Sep 07, 2010 13:54 PM
rating: 2

The Cy Young record and DiMaggio's hitting streat are two different animals. Winning 511 games is impossible just because of the way the game has changed. Same with Vanermeer's back-to-back no hitters; the second one was at night and probably was helped by the poor quality of the early lights. On the other hand, it is at least conceivable that someone could hit in 57 consecutive games, although changes in the game make that less likely as well.

Some records aren't even that significant. As great as it was that Ripken played every day, what difference would it really have made if he had sat out a day or two? Arguably, it would have helped his performance.

Sep 07, 2010 07:15 AM
rating: 0

The thing about dimaggio's streak is that every year every single player has the opportunity to break it. Whereas the pool of players that will pitch long enough to even sniff Cy Young's records is much, much more shallow.

That being said, dimaggio's streak remains unrivaled, which highlights how impressive it is.

Sep 07, 2010 11:09 AM
rating: 1

I'll take Cy Young's 749(!!) complete games as a record that will never ever be broken. Even if a manager went with a 4-man rotation and ran his guy out there 40 times a year, LEFT him in there all 9 every start, it would still take almost TWENTY years of that to achieve that mark.

It's completely inconceivable and unbreakable.

Sep 07, 2010 07:40 AM
rating: 5

old timer records like total wins are products of vastly different usage patterns. i don't really consider them records.

dimaggio's hit streak is kind of a gimmick as well.

this brings up an interesting question, what are the most performance/talent indicative records out there?

Sep 07, 2010 07:49 AM
rating: 2

Pirates 19 years of consecutive losing seasons in professional American sports. A truly transcendent record

Sep 07, 2010 08:05 AM
rating: 1
Brian Kopec

This comment is going to look really silly in about 5-6 years when they are nearing a quarter century of losing. 19 is small potatoes.

Sep 07, 2010 09:33 AM
rating: 4

There were windbags back in the day, too. Who cares if some of them said "No one will ever break Ruth's 60-homer record, harrumph, harrumph!" That was always clearly under threat, by Greenberg, Kiner. So what if some writers/announcers tried to sell ads by proclaiming "It's not! It's not!" Same with Johnson's strikeout record. No one would've been surprised if Feller had broken it.

Sep 07, 2010 08:42 AM
rating: 0

CarGo is also in the NL triple crown race.

Sep 07, 2010 10:05 AM
rating: -3

Most of the records above are products of old-time pitching patterns, or essentially game-based limitations (to get 9 RBI in an inning you have to bat around twice and get 3 at-bats, it just doesn't happen in baseball). However, I submit two records that aren't going to be broken for a long time only because of the absolute perfect storm that came across to allow them to happen. Courtesy of Barry Bonds:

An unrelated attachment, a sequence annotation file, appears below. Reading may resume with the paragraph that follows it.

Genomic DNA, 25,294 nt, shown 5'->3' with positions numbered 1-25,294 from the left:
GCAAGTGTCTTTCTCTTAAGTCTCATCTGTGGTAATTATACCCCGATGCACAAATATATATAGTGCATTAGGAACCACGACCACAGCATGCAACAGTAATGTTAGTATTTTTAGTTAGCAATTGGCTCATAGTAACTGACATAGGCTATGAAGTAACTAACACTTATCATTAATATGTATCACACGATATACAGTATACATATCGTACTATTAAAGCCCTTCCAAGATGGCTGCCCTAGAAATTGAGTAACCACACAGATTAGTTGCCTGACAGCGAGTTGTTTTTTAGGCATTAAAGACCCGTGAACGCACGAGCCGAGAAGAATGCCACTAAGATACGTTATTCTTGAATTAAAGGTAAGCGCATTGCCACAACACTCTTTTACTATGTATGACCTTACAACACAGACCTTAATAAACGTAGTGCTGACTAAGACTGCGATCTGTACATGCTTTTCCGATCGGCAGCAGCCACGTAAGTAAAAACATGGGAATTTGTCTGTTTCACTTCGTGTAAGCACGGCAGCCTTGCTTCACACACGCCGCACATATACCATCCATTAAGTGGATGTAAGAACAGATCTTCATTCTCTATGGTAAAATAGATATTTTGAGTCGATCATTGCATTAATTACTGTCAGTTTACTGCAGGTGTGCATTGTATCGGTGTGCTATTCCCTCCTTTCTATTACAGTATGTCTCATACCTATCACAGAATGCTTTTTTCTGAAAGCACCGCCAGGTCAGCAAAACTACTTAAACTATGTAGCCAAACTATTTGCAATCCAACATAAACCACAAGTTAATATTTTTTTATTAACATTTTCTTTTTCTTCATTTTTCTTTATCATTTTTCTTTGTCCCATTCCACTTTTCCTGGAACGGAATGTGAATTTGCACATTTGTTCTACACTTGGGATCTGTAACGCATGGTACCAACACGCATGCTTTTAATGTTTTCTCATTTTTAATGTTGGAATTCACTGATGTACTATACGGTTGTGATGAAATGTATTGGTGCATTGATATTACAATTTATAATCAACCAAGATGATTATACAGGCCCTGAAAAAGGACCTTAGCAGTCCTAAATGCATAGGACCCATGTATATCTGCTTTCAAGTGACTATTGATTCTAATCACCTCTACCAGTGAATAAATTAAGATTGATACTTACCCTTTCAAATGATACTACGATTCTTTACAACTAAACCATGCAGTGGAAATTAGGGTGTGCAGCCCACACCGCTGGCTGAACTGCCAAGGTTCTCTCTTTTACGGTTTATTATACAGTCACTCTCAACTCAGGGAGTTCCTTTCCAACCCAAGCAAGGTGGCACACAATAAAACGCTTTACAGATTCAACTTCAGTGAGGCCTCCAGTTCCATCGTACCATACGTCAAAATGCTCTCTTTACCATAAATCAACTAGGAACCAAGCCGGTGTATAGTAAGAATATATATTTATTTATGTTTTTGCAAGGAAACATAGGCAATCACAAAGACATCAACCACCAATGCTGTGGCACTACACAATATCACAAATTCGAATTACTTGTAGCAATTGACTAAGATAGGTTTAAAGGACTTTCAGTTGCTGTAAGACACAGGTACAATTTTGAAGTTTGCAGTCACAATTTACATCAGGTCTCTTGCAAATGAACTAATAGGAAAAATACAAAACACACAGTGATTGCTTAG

120 IBB in one season
688 IBB in a career

It's not about a change in usage here, it's just that such a ridiculous combination of events that create the situation where a guy got intetionally walked that many times - I just don't see that happening again. Also the .6094 OBP in a year, don't see that falling either.

Sep 07, 2010 10:10 AM
rating: 4

I've always felt Connie Mack's records of most wins (3731) by a manager, most losses (3948) and most games (7679) coached are pretty unbeatable.

Although, I guess Tony LaRussa (age 66) would only have to win 81 more games a year for just over 13 years to approach the wins total. He'd have to coach for 17 more years to get to the total games and lose 81/year for 20 years to get the loss record.

Sep 07, 2010 10:37 AM
rating: 1

The wins record is plausibly breakable, I think. I highly, highly, HIGHLY doubt it will ever happen, but I can think of a perfect storm scenario (guy starts managing in his early 30s, consistently winds up on great teams, goes on and on and on into his late 60s) in which that MIGHT be possible.

But the losses? No chance.

Sep 08, 2010 00:07 AM
rating: 0

Owen Wilson, 36 triples.

Sep 07, 2010 10:57 AM
rating: 2

Joe Morgan, 40 nitwit statements in 1 broadcast...

Sep 07, 2010 17:33 PM
rating: 4
Randy Brown

Hawk Harrelson flies by that number in the 3rd inning.

Sep 07, 2010 19:08 PM
rating: 2

36 triples is a hell of a lot. I can imagine some oddball stadium of the future combining with a good fast hitter to approach that, but that's probably what it will take.

I'm not sure how to manipulate the BP statistics to get all-time records for sabermetric measures, but I'm guessing Barry Bonds's TAv of .451 in 2002 and VORP of 145.1 in 2001 (Ruth got into the 130s I think) may be hard to reach. 2004's 1.421 OPS I'm also guessing is the record (Ruth reached the 1.300s three times). Adding on to DavidK44's observation above, 232 walks of all kinds in '04 seems like a long shot.

Sep 07, 2010 17:38 PM
rating: 0